Defining cellular microenvironments using multiphoton lithography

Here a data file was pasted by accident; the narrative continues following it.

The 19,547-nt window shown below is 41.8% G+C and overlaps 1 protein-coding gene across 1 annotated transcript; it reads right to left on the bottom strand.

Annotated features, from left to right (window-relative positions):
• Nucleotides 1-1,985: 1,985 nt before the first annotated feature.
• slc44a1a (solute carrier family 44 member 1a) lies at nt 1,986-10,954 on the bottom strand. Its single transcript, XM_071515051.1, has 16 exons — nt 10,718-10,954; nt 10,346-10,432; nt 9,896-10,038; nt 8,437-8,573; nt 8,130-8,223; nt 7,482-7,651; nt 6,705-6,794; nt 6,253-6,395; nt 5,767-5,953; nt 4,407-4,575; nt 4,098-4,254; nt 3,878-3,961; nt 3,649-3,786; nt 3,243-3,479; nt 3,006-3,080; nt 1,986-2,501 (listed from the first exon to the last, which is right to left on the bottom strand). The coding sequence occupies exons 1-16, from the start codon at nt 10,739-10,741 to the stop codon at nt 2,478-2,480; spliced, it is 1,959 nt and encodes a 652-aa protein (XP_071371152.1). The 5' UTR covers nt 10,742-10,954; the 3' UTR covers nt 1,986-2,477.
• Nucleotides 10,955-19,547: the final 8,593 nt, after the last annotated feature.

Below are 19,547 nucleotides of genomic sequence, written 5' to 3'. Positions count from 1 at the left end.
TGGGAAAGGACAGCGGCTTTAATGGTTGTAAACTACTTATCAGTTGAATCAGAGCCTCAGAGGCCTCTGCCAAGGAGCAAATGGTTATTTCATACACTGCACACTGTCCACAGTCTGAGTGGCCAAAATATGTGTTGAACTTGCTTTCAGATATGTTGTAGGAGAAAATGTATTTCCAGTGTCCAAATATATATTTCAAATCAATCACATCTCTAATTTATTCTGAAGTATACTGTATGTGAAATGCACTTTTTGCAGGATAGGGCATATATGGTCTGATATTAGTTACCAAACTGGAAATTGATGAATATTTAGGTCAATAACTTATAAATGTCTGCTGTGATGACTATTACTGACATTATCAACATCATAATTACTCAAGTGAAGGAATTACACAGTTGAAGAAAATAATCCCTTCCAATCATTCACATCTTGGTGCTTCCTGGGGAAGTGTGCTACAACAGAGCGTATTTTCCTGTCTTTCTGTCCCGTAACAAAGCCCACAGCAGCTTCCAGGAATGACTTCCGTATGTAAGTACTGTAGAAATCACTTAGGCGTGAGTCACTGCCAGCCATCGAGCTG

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To understand the chemistry of life processes in detail is largely a challenge of resolving them in their native, cellular environment. Cell culture, first developed a century ago, has proven to be an essential tool for reductionist studies of cellular biochemistry and development. However, for the technology of cell culture to move forward and address increasingly complex problems, in vitro environments must be refined to better reflect the cellular environment in vivo. This dissertation work has focused on the development of methods to define cellular microenvironments using the high resolution, 3D capabilities of multiphoton lithography. Here, site-specific photochemistry using multiphoton excitation is applied to the photocrosslinking of proteins, providing the means to organize bioactive species into well-defined 3D microenvironments. Further, conditions have been identified that enable microfabrication to be performed in the presence of cells -- allowing cell outgrowth and motility to be directed in real time. In addition to the intrinsic chemical functionality of microfabricated protein structures, 3D protein matrices are shown to respond mechanically to changes in the chemical environment, enabling new avenues for micro-scale actuation to be explored. Complex 2D and 3D protein photocrosslinking is further facilitated by integrating transparency and automated reflectance photomasks into the fabrication system. These advances could be transformative in efforts to fabricate precise cellular scaffolding that replicates the morphological (and potentially biochemical) features of in vivo tissue microenvironments. Finally, these methods are applied to the study of microorganism behavior with single-cell resolution. Microarchitectures are designed that allow the position and motion of motile bacterial to generate directional microfluidic flow -- providing a foundation to develop micro-scale devices powered by cells.